History p. 2
Working with limited capital, a store location without a lot of foot-traffic, and no advertising budget to speak of, the pair faced a formidable challenge: how to get the word out about their new venture. Soon, however, an opportunity presented itself. Walt was disgusted with the poor sound quality of a local radio station’s regular weekend concert broadcasts from Ebbets Field, a downtown Denver nightclub. “I called Don Zucker, KFML’s general manager, and told him that I could dramatically improve the quality of the broadcasts, and I would do it in exchange for advertising — he wouldn’t have to pay us. Well, he thought that was a great idea – especially the part about not having to pay us. We tagged all the shows with the line ‘Sound by ListenUp’ and they ran a ton of radio spots for us.”
Eventually the strategy worked wonders. The live concert broadcasts became a radio mainstay in the area, generating much-needed exposure for the fledgling firm (as well as Ebbets Field, which was named Billboard magazine’s “Club of the Year” in 1975 and 1976), and the phrase “Sound by ListenUp” became a badge of honor for both commercial venues and residential systems. In the short term, however, there was a lot of sweat-equity contributed by the young entrepreneurs.“We were open from 10 ’til 10 seven days a week,” says Steven, “and when we got the Ebbets Field gig we either traded off going down there or we had to close early. We’d broadcast and tape the show, then go back to the shop and listen to the tape, because we were so busy during the actual show we didn’t have a chance to enjoy it. It was a pretty hectic schedule.”
This treasure trove of tapes also provided source material that was much more sonically advanced than LPs of the day. “Although there’s a lot to love about LPs,” says Walt, “they have a tendency to get noisy and they have a fairly limited dynamic range. They couldn’t match the fidelity of reel to reel. Those tapes fed our passion for trying to get closer to the performance, and they gave us a better source that allowed us to evaluate equipment – they helped us hone our views about exactly what equipment was audiophile-quality and what was just run of the mill. We had been at the live performance and we made the tapes ourselves, so we knew exactly what they were supposed to sound like.”
As you can imagine, these “salad days” are remembered pretty fondly. “We worked with a whole bunch of crazy musicians, their sound guys and roadies, so there was a certain amount of hijinks that went on,” recalls Walt.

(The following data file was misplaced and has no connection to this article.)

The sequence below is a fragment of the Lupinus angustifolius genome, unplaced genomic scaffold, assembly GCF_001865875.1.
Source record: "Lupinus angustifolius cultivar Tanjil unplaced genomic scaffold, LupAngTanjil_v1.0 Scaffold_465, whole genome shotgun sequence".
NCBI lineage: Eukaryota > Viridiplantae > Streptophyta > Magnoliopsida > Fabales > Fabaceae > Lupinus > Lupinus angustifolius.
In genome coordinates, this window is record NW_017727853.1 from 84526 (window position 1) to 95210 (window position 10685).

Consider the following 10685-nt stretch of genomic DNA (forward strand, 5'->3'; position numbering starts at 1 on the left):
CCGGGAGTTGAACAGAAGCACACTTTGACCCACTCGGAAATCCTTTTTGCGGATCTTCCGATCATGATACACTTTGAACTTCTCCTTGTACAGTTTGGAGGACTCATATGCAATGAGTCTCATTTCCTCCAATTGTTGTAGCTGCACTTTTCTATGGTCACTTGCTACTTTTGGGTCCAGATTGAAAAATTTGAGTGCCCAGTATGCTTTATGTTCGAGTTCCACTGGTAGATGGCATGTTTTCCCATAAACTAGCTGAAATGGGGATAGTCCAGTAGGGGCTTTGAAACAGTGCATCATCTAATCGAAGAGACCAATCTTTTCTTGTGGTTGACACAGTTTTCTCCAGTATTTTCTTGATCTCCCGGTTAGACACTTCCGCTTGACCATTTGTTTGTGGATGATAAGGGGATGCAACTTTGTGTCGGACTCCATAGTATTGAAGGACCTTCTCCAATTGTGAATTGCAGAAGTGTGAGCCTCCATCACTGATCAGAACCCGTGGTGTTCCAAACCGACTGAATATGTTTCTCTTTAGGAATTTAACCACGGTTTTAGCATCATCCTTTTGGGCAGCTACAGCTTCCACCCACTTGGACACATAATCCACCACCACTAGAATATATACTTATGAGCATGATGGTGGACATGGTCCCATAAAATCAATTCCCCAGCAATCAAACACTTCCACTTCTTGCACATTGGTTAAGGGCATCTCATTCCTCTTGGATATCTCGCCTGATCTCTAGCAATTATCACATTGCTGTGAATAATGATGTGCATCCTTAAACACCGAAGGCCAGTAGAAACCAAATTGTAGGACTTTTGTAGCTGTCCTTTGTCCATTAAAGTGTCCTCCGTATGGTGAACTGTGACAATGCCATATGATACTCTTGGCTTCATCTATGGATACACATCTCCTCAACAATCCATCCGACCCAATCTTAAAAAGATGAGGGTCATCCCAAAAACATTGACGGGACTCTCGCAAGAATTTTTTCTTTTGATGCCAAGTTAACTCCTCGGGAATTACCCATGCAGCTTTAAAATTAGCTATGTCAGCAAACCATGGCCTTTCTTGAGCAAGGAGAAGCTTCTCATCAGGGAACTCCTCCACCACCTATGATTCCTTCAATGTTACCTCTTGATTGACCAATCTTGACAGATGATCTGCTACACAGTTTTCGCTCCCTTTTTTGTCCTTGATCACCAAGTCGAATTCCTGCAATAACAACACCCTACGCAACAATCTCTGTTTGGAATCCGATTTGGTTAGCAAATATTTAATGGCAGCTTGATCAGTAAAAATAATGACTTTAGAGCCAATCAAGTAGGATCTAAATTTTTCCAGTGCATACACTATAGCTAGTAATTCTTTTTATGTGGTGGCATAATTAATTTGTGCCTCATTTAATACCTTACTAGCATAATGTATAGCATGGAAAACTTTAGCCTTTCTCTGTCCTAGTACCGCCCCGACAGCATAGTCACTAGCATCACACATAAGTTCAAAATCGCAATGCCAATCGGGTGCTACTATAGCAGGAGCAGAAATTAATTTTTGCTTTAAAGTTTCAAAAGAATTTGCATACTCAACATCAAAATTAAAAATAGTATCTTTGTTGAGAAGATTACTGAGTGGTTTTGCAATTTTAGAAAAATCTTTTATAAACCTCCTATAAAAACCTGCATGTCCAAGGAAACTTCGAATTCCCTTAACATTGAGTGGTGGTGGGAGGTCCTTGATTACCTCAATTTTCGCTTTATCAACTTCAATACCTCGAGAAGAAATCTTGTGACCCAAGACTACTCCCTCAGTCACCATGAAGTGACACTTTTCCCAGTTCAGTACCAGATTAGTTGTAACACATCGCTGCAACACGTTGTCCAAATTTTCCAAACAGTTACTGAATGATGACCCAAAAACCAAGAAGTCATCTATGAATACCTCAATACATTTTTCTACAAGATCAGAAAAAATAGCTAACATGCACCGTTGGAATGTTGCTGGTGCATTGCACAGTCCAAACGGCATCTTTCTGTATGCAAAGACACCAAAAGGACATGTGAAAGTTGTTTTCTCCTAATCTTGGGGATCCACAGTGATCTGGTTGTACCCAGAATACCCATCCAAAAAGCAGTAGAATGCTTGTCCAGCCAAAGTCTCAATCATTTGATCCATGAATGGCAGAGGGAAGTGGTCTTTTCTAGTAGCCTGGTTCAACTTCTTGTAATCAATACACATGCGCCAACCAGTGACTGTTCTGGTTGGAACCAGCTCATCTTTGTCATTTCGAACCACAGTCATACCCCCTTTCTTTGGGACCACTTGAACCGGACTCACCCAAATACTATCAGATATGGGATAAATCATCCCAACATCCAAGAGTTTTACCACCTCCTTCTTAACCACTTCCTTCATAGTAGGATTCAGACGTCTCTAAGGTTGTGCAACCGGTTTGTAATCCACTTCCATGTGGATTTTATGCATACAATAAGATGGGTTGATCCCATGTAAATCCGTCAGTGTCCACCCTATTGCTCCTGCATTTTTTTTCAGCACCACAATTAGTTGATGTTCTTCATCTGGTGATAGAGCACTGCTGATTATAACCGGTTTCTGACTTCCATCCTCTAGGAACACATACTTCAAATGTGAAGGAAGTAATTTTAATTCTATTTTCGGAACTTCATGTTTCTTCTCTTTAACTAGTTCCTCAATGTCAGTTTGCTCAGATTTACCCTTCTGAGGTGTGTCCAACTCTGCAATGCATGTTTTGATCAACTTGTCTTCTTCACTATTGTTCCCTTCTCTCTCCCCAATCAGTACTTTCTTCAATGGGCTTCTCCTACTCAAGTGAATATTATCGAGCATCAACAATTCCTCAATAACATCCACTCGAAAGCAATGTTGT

Ebbets Field: a Denver legend
Ebbets Field, located on the first level of Brooks Towers near 15th and Curtis streets, was Denver’s premier music venue of the seventies. Founded by concert promoter Chuck Morris, the tiny club’s four-year run saw an amazing array of star power–J.J. Cale, Ry Cooder, Dr. John, the Flying Burrito Brothers, Peter Frampton, Dan Hicks, Kraftwerk, Little Feat, Taj Mahal, Don McLean, John Prine, Bob Seger, Robin Trower, Tom Waits, Jerry Jeff Walker, Muddy Waters and scores more. ListenUp has dug deep into its archive of tapes to create a series of Live From Ebbets Field CDs. Volume 3 and Volume 4 are available from our online store.
Custom installation and big-time commercial systems
ListenUp did one of its first true custom installations at Tante Louise restaurant in East Denver in 1975. “Corky Douglas wanted to have a great sound system that fit into his upscale décor,” remembers Steven. “So we pre-wired the place and then hung some wall-mounted flat-panel speakers – an idea that was pretty advanced for its time. We added a Crown professional open-reel tape machine, and I even recorded some tapes so he’d have something to play.”
Other custom systems followed, both in commercial establishments (including quite a few discos and fern bars, one suspects) and homes, and a number of them included the then novel product category of on-wall speakers. By 1978 ListenUp had opened a full-fledged commercial/professional sound division, which eventually created large-scale systems at such well-known venues as the old Mile High Stadium, Folsom Field at the University of Colorado, Hughes Stadium at Colorado State University, Fiddler’s Green Amphitheater, and the National Western Stock Show Complex, to name just a few.
Several years after Ebbets Field ended its glorious run in 1976, concert promoters Barry Fey and Chuck Morris were looking for a new, bigger room. They finally decided on a location at Monaco and Evans in Southeast Denver and named their new 1,300-seat venue the Rainbow Music Hall. ListenUp installed the sound system, as well as an on-location recording studio for more live broadcasts and taping.
“We created a pretty amazing system – it still gets talked about,” says Walt. “We were doing more live broadcasting than had ever been done in Denver’s history. We worked with KADX, KHOW, KBPI, KFML and several others. The stations covered a lot of ground – jazz, country, rock, free-form. And we worked with some of the legends of the music industry, such as Bob Dylan, Miles Davis and U2. It really was a heady time, with a lot of exposure for ListenUp and the Rainbow, which was, like Ebbets, named Billboard magazine’s ‘Club of the Year.’ Then we branched out into classical, recording the Denver [now Colorado] Symphony Orchestra, and the National Repertory Orchestra, too.”
By the early eighties, having made a name for itself in both professional and residential systems (how often do you get to buy equipment from an outfit that has worked with Bob Dylan?), ListenUp was uniquely positioned to take advantage of the seismic change about to hit the audio world.